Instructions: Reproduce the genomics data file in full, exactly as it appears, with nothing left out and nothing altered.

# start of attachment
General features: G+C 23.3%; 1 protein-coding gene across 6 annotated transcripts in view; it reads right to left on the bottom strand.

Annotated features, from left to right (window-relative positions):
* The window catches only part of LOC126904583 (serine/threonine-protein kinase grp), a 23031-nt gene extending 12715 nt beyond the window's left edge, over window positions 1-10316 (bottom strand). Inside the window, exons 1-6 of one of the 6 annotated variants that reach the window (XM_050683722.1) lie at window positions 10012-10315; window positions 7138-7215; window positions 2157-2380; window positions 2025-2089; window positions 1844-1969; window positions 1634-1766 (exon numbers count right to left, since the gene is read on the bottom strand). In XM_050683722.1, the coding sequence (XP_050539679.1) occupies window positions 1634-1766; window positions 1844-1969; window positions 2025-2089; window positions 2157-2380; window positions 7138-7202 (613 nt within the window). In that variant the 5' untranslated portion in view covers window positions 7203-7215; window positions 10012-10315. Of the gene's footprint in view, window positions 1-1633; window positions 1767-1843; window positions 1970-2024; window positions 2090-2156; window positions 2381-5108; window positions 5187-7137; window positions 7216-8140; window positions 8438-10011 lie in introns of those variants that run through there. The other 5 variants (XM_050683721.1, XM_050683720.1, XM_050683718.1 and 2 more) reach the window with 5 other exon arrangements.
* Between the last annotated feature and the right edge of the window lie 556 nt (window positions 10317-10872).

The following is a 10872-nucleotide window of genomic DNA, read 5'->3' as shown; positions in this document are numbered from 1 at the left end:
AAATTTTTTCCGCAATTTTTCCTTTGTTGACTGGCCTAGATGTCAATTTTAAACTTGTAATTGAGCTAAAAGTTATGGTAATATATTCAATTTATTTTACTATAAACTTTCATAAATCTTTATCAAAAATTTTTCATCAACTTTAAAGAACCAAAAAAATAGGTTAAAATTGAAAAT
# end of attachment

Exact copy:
General features: G+C 23.3%; 1 protein-coding gene across 6 annotated transcripts in view; it reads right to left on the bottom strand.

Annotated features, from left to right (window-relative positions):
* The window catches only part of LOC126904583 (serine/threonine-protein kinase grp), a 23031-nt gene extending 12715 nt beyond the window's left edge, over window positions 1-10316 (bottom strand). Inside the window, exons 1-6 of one of the 6 annotated variants that reach the window (XM_050683722.1) lie at window positions 10012-10315; window positions 7138-7215; window positions 2157-2380; window positions 2025-2089; window positions 1844-1969; window positions 1634-1766 (exon numbers count right to left, since the gene is read on the bottom strand). In XM_050683722.1, the coding sequence (XP_050539679.1) occupies window positions 1634-1766; window positions 1844-1969; window positions 2025-2089; window positions 2157-2380; window positions 7138-7202 (613 nt within the window). In that variant the 5' untranslated portion in view covers window positions 7203-7215; window positions 10012-10315. Of the gene's footprint in view, window positions 1-1633; window positions 1767-1843; window positions 1970-2024; window positions 2090-2156; window positions 2381-5108; window positions 5187-7137; window positions 7216-8140; window positions 8438-10011 lie in introns of those variants that run through there. The other 5 variants (XM_050683721.1, XM_050683720.1, XM_050683718.1 and 2 more) reach the window with 5 other exon arrangements.
* Between the last annotated feature and the right edge of the window lie 556 nt (window positions 10317-10872).

The following is a 10872-nucleotide window of genomic DNA, read 5'->3' as shown; positions in this document are numbered from 1 at the left end:
AAATTTTTTCCGCAATTTTTCCTTTGTTGACTGGCCTAGATGTCAATTTTAAACTTGTAATTGAGCTAAAAGTTATGGTAATATATTCAATTTATTTTACTATAAACTTTCATAAATCTTTATCAAAAATTTTTCATCAACTTTAAAGAACCAAAAAAATAGGTTAAAATTGAAAAT